Rising food and energy prices are leading some to argue that inflation targets need to be relaxed. But Shane Oliver, head of investment strategy and chief economist at AMP Capital Investors, believes that would be a big mistake.

ôThe 1970s experience tells us that allowing higher inflation to become entrenched will lead to more, not less, economic pain,ö says Sydney-based Oliver. ôSustained high inflation would be bad news for investors. The boost to investment market valuations from the move to low inflation that drove strong investment returns in the last 25 years would reverse.ö

Setting inflation targets and charging the central bank with achieving them has been best practice since the early 1990s. It was first introduced as a way of anchoring inflation expectations so that if there is a price shock û such as a sharp rise in food or fuel prices û it doesnÆt set off a self perpetuating wage price spiral like in the 1970s.

New Zealand was the first to have a target but now many countries have them. Both the European Central Bank and the US Federal Reserve target inflation below or close to 2%, although the FedÆs target is not formalised.

Over the last 15 years, inflation has been low in most countries.

After such a long run of low inflation and benign economic conditions, it is natural to forget the pain that out of control inflation can cause, Oliver notes. In the current environment, some see allowing a little bit of extra inflation as a good thing, as a way of avoiding the higher unemployment that might result if efforts to manage it continue.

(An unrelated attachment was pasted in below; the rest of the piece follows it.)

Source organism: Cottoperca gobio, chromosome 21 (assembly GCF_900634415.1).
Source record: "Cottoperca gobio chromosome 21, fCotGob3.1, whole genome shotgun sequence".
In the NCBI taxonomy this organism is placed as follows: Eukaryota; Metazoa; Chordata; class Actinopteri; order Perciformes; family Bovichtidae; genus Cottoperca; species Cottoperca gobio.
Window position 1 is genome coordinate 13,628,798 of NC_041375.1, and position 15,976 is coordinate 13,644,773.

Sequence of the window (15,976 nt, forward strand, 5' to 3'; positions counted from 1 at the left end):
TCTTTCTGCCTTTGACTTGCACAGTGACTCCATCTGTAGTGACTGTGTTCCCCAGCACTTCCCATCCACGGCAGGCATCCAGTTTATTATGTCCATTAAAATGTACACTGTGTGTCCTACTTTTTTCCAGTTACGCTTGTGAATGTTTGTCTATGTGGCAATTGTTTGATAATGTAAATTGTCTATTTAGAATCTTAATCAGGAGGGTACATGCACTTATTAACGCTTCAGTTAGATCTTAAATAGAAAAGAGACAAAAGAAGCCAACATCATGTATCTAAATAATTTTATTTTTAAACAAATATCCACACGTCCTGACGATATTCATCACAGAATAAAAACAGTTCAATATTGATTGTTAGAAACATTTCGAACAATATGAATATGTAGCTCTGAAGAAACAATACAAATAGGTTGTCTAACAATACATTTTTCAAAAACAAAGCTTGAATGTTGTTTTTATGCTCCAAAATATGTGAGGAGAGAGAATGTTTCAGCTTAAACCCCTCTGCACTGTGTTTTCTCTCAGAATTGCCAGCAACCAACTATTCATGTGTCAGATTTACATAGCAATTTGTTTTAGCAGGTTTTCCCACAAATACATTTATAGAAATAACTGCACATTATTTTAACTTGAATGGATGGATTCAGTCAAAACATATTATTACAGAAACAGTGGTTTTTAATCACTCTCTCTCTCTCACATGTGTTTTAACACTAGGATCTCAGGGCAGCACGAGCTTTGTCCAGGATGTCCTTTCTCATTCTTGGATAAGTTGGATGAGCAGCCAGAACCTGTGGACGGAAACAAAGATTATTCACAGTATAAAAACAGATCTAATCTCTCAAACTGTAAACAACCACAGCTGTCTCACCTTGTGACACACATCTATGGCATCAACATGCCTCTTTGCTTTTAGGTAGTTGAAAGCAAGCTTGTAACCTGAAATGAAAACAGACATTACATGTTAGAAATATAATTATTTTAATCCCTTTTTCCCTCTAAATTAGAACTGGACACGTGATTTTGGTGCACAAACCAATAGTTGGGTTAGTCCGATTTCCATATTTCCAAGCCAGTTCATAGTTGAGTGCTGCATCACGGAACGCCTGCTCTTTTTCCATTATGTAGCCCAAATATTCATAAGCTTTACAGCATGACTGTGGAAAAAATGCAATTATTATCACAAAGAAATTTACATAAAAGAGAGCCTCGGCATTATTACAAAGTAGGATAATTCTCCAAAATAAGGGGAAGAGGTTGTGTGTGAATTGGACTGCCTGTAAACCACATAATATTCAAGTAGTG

ôThis is exactly what was thought in the late 1960s and early to mid 1970s, but the result was disaster,ö Oliver says.

Since inflation leads to higher nominal growth, particularly faster wages growth, it may seem good at first but it is ultimately bad, Oliver notes. Relaxing inflation targets reduces the value of cash. As a result, high inflation results in an incentive to spend and hoard rather than save and produce. It leads to higher interest rates as savers demand a higher return to compensate for inflation.

The 1980s highlighted that average interest rates rise even more than the rise in inflation because in a high inflation world savers and lenders require compensation for the extra uncertainty caused by high inflation. So rather than just the current cyclical rise in interest rates, borrowers would have to pay even more on a sustained basis if inflation was allowed to stay high.

Oliver adds that the recessions of the early 1980s and early 1990s highlight that once inflation gets out of control it can be very costly to get it back under control.

Beyond short-term cyclical fluctuations, the trend in inflation has been the single biggest influence on investment returns since the early 1970s, Oliver says. The combination of rising interest rates (which pushes up bond yields and pushes down equity price-to-earnings multiples), poor productivity growth, spiralling wages and the poor quality of company profits made the 1970s the worst decade for shares last century and the third worst decade for bonds, he notes.